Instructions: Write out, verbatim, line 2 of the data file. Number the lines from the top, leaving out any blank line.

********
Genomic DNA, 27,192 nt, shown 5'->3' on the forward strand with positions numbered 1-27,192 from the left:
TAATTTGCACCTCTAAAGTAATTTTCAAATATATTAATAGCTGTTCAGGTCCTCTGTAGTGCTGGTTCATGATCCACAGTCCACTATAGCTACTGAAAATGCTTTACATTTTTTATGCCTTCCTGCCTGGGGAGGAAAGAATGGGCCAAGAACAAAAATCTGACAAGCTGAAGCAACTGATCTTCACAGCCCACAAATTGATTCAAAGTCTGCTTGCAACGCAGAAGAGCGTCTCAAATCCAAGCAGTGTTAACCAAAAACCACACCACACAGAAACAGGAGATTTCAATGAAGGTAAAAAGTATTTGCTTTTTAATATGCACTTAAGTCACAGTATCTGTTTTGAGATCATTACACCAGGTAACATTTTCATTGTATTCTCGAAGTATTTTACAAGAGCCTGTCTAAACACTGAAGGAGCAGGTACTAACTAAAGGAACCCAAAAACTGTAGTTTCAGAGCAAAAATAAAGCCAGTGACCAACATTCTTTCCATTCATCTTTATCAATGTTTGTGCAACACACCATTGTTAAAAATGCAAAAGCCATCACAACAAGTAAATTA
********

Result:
TAATTTGCACCTCTAAAGTAATTTTCAAATATATTAATAGCTGTTCAGGTCCTCTGTAGTGCTGGTTCATGATCCACAGTCCACTATAGCTACTGAAAATGCTTTACATTTTTTATGCCTTCCTGCCTGGGGAGGAAAGAATGGGCCAAGAACAAAAATCTGACAAGCTGAAGCAACTGATCTTCACAGCCCACAAATTGATTCAAAGTCTGCTTGCAACGCAGAAGAGCGTCTCAAATCCAAGCAGTGTTAACCAAAAACCACACCACACAGAAACAGGAGATTTCAATGAAGGTAAAAAGTATTTGCTTTTTAATATGCACTTAAGTCACAGTATCTGTTTTGAGATCATTACACCAGGTAACATTTTCATTGTATTCTCGAAGTATTTTACAAGAGCCTGTCTAAACACTGAAGGAGCAGGTACTAACTAAAGGAACCCAAAAACTGTAGTTTCAGAGCAAAAATAAAGCCAGTGACCAACATTCTTTCCATTCATCTTTATCAATGTTTGTGCAACACACCATTGTTAAAAATGCAAAAGCCATCACAACAAGTAAATTA